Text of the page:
• Anxiety
  • Anger

External triggers are environmental cues that cause you to think of using drugs. External triggers are typically categorized as follows: 

  • Places
  • People
  • Situations
  • Objects
  • Occasions

The more you familiarize yourself with the internal and external triggers that drive you to use addictive substances, the more you can minimize your exposure to those triggers. 

A woman wrestles with the question of how to stop craving drugs

How to Drop Craving Drugs

There is no way you can completely eliminate drug cravings, but there are some simple steps you can take to manage cravings more effectively and to minimize the likelihood of relapse in recovery. 

  1. Connect with your sober support system
  2. Practice relaxation techniques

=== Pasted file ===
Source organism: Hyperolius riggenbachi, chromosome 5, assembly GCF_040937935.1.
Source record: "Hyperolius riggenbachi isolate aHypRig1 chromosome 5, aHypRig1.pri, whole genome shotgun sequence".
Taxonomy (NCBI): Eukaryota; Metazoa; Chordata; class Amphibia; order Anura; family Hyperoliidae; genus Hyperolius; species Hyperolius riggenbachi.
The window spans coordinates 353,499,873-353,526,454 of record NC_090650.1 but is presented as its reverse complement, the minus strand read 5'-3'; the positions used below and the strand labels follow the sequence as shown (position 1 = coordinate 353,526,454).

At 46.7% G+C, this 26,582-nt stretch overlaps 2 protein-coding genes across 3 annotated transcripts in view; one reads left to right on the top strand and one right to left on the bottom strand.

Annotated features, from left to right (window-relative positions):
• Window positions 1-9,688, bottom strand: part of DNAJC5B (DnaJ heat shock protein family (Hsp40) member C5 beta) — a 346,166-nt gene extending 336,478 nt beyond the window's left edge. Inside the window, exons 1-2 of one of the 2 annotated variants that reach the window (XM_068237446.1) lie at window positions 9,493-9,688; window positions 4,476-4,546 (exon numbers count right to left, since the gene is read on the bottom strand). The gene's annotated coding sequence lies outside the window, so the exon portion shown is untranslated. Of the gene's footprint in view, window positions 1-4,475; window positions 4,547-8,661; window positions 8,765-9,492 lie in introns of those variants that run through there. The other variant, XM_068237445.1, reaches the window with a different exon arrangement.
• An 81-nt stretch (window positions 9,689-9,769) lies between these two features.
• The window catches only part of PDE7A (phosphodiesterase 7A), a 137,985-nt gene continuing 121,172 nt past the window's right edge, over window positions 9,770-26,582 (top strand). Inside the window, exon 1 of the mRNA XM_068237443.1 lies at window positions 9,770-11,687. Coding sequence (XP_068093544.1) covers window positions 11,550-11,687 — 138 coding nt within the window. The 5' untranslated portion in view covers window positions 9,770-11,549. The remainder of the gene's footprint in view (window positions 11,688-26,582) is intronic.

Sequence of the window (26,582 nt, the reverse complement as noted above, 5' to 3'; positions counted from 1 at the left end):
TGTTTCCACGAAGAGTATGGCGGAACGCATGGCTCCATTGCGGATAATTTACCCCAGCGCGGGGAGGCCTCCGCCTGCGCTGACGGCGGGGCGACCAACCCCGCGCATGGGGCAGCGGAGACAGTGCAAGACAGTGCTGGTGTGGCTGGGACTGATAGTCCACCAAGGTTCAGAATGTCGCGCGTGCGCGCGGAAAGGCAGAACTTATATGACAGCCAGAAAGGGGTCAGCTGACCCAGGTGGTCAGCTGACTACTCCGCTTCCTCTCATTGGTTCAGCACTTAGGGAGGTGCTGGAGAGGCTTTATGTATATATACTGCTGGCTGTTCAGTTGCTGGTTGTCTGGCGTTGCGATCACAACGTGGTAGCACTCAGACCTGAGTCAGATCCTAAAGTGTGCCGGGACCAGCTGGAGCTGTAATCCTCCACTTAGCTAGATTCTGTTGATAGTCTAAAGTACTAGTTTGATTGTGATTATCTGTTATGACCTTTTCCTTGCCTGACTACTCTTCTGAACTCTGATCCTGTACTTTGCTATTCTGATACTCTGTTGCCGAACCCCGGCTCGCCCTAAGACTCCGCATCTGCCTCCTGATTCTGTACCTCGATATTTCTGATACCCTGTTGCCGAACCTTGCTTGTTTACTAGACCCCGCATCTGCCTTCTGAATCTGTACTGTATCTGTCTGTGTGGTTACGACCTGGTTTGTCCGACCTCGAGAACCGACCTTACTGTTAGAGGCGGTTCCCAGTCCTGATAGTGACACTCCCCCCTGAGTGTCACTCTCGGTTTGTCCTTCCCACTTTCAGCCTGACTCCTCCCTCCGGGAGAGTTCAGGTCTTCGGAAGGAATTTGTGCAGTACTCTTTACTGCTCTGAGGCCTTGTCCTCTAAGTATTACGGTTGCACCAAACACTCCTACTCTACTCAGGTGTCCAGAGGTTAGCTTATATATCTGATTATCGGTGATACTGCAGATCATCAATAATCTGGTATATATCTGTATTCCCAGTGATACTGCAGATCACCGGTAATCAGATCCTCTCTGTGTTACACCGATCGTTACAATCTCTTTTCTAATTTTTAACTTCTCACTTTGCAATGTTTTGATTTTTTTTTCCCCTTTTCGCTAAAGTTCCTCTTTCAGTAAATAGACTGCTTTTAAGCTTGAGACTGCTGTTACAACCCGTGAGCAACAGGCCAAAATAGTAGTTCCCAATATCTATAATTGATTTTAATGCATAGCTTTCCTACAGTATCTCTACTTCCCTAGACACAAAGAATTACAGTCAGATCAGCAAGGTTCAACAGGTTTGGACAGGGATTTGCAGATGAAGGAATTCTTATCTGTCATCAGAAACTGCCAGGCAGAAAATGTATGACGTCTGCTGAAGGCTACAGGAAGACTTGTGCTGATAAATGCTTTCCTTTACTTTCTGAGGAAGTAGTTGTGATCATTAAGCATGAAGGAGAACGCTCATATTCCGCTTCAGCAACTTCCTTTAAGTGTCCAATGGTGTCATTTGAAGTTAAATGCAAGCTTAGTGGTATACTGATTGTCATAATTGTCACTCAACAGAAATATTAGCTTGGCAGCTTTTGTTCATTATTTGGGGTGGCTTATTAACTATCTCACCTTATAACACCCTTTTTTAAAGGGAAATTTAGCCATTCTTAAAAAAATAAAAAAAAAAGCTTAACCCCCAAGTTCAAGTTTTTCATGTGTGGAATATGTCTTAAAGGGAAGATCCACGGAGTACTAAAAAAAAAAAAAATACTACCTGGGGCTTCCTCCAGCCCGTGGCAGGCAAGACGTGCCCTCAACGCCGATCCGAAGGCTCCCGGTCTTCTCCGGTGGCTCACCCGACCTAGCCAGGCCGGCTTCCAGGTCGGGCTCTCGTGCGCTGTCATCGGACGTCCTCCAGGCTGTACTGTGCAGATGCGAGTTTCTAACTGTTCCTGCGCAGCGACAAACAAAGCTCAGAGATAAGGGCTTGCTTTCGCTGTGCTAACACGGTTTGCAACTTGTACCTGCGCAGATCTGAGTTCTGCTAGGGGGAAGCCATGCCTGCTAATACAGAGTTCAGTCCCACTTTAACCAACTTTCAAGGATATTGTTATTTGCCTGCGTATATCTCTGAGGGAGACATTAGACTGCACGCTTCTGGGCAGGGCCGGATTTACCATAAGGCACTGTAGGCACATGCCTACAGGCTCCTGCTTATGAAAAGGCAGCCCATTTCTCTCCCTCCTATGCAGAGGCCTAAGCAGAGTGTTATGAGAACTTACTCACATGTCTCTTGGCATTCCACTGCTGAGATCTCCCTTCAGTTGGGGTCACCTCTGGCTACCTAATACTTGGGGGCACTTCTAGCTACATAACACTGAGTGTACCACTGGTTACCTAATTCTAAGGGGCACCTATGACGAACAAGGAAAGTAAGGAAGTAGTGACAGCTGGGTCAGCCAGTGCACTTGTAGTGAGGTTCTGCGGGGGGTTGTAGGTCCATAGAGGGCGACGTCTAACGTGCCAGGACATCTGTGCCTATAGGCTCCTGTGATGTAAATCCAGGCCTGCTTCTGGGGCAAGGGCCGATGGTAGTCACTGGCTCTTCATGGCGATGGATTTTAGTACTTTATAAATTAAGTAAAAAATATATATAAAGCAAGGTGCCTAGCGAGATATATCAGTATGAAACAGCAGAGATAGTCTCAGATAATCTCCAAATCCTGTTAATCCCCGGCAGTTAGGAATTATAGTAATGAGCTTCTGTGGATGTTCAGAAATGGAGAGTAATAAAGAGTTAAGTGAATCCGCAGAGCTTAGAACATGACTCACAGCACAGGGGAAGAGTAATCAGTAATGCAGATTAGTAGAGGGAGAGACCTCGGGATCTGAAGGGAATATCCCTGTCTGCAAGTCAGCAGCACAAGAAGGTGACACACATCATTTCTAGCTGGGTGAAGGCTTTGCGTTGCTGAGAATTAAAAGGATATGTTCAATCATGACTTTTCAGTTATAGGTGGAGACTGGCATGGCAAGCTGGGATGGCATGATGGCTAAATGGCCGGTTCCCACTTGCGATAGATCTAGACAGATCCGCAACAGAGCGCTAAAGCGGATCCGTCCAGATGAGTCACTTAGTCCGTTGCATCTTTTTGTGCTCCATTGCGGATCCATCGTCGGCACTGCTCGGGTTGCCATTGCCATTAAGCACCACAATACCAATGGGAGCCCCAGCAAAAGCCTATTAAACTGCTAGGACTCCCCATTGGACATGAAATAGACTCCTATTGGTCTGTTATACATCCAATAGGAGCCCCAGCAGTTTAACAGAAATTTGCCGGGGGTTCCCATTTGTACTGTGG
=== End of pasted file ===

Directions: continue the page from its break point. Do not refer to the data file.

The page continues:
3. Learn to accept drug cravings and how to effectively manage them
  4. Use distraction techniques like going outside for a walk
  5. Engage the services of a mental health professional

1) Connect with your sober support system

Your first line of defense against powerful drug cravings should be to reach out to your sober support network. 

You may attend a peer support group like NA (Narcotics Anonymous), AA (Alcoholics Anonymous), or SMART Recovery. If so, go to a meeting or reach out to your sponsor if drug cravings present. 

Not everyone in recovery from drug addiction chooses to engage with peer support groups, though. You can contact any sober friend or trusted family member if you feel unable to cope with cravings. Sometimes, just having someone to listen to your experience might be enough for the urge to use drugs to pass.